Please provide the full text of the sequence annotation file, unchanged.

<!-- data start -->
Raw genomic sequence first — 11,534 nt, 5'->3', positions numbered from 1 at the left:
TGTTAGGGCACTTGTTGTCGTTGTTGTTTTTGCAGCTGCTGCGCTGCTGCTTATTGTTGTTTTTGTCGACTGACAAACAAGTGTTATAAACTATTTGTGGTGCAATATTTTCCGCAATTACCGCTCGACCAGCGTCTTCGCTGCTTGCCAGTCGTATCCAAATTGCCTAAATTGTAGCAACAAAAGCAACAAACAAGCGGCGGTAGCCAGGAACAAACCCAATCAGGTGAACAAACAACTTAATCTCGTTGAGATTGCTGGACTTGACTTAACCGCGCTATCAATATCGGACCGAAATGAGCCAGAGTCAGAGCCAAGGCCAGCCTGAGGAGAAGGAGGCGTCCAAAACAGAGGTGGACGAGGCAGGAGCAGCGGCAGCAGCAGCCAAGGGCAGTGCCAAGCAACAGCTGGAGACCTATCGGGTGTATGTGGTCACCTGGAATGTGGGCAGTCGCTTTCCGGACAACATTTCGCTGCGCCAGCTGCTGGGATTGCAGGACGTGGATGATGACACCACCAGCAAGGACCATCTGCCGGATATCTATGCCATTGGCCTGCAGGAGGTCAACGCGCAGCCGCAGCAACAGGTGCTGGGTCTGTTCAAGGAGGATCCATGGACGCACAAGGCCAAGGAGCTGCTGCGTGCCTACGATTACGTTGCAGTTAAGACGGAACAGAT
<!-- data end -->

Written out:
Raw genomic sequence first — 11,534 nt, 5'->3', positions numbered from 1 at the left:
TGTTAGGGCACTTGTTGTCGTTGTTGTTTTTGCAGCTGCTGCGCTGCTGCTTATTGTTGTTTTTGTCGACTGACAAACAAGTGTTATAAACTATTTGTGGTGCAATATTTTCCGCAATTACCGCTCGACCAGCGTCTTCGCTGCTTGCCAGTCGTATCCAAATTGCCTAAATTGTAGCAACAAAAGCAACAAACAAGCGGCGGTAGCCAGGAACAAACCCAATCAGGTGAACAAACAACTTAATCTCGTTGAGATTGCTGGACTTGACTTAACCGCGCTATCAATATCGGACCGAAATGAGCCAGAGTCAGAGCCAAGGCCAGCCTGAGGAGAAGGAGGCGTCCAAAACAGAGGTGGACGAGGCAGGAGCAGCGGCAGCAGCAGCCAAGGGCAGTGCCAAGCAACAGCTGGAGACCTATCGGGTGTATGTGGTCACCTGGAATGTGGGCAGTCGCTTTCCGGACAACATTTCGCTGCGCCAGCTGCTGGGATTGCAGGACGTGGATGATGACACCACCAGCAAGGACCATCTGCCGGATATCTATGCCATTGGCCTGCAGGAGGTCAACGCGCAGCCGCAGCAACAGGTGCTGGGTCTGTTCAAGGAGGATCCATGGACGCACAAGGCCAAGGAGCTGCTGCGTGCCTACGATTACGTTGCAGTTAAGACGGAACAGAT